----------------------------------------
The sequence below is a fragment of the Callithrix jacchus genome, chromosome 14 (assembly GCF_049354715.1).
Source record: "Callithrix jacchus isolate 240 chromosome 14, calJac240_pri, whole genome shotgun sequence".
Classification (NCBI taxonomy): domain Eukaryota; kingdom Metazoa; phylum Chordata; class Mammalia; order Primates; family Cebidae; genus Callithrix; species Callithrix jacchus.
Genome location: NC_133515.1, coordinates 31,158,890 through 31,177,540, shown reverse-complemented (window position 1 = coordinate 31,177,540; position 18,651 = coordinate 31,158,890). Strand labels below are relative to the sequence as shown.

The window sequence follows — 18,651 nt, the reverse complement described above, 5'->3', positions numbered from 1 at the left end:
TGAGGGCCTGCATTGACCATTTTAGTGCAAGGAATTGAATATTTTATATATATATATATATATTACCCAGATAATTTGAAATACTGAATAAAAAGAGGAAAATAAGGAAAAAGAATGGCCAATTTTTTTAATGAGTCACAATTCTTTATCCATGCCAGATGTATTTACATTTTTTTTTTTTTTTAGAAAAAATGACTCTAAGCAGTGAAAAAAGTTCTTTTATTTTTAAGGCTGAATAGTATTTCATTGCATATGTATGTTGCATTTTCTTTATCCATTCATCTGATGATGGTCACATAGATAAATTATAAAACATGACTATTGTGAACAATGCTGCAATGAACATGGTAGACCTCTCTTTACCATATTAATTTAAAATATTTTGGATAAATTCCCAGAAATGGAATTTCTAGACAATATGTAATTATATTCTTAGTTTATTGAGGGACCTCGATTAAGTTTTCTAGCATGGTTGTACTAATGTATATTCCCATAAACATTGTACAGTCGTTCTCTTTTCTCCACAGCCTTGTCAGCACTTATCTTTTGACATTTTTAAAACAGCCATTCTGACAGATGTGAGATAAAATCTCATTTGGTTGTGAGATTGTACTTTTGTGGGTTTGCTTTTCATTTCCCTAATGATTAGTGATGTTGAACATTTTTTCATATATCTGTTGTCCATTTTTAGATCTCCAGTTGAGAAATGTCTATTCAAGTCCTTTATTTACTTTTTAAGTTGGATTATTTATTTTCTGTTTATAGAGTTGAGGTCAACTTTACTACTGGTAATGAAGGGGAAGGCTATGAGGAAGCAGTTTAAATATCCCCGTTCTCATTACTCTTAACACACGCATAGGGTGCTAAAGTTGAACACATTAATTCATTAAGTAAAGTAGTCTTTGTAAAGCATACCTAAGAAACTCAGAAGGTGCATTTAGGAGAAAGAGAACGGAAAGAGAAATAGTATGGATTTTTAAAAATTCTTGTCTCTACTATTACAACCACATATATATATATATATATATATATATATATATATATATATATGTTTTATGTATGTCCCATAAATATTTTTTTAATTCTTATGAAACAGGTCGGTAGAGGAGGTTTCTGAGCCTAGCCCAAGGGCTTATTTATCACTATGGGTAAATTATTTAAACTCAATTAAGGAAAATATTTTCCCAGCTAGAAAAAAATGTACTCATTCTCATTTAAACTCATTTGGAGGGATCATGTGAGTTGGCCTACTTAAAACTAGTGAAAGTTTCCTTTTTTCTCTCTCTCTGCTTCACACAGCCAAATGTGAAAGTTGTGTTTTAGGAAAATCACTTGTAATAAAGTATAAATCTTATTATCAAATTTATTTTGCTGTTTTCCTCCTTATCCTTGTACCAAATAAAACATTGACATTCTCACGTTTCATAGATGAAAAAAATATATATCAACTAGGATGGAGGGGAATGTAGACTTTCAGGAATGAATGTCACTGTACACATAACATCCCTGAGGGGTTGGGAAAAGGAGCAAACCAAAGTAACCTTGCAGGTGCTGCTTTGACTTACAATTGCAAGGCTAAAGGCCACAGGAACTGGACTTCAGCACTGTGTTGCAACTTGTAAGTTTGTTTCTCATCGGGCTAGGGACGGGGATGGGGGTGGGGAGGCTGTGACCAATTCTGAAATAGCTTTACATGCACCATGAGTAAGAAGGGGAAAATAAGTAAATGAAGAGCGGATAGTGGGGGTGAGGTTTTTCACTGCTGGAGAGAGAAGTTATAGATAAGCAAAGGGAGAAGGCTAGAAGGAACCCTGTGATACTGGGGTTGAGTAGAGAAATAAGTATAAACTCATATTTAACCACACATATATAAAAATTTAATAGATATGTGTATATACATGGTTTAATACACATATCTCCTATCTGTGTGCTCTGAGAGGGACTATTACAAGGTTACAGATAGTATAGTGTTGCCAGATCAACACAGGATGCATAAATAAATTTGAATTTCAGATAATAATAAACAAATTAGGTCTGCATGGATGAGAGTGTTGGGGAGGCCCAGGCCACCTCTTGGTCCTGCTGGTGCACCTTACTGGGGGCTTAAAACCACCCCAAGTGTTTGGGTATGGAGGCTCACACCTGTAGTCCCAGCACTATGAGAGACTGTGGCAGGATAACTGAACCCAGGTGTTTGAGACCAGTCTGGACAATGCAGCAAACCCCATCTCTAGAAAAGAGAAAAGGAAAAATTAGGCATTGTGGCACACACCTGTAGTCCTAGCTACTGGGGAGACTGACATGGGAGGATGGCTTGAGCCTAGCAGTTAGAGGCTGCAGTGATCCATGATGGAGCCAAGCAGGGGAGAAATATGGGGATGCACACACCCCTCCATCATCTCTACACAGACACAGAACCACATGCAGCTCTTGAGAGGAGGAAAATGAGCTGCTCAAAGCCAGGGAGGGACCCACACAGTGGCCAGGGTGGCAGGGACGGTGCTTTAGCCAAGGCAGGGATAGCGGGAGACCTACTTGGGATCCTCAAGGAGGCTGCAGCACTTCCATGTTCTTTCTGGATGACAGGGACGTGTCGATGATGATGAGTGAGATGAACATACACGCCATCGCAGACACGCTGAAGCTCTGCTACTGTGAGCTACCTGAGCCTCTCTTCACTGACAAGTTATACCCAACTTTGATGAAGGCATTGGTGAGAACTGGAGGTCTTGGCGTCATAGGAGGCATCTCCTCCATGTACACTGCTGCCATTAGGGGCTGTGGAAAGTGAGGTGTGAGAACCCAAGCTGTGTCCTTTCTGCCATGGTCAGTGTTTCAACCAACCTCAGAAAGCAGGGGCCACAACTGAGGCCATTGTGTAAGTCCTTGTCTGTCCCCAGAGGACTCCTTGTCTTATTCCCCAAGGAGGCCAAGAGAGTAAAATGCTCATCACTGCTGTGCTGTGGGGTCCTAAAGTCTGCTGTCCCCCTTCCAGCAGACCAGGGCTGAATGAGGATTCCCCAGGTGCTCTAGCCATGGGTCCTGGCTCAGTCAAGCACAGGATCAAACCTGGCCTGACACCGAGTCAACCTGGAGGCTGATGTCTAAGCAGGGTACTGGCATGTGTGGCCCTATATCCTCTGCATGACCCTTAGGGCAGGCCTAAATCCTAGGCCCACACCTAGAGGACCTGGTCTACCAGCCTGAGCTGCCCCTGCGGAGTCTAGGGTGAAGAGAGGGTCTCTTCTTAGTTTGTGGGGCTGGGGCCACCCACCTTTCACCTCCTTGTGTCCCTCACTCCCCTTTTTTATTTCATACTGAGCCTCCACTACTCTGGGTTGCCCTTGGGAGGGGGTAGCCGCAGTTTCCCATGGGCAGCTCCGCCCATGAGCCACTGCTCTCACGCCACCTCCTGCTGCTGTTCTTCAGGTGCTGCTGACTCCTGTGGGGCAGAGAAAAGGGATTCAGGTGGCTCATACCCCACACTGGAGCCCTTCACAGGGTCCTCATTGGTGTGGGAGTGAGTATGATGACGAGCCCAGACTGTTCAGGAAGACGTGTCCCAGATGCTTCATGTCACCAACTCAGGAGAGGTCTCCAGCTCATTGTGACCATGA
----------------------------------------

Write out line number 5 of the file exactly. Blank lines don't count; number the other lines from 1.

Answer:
The window sequence follows — 18,651 nt, the reverse complement described above, 5'->3', positions numbered from 1 at the left end: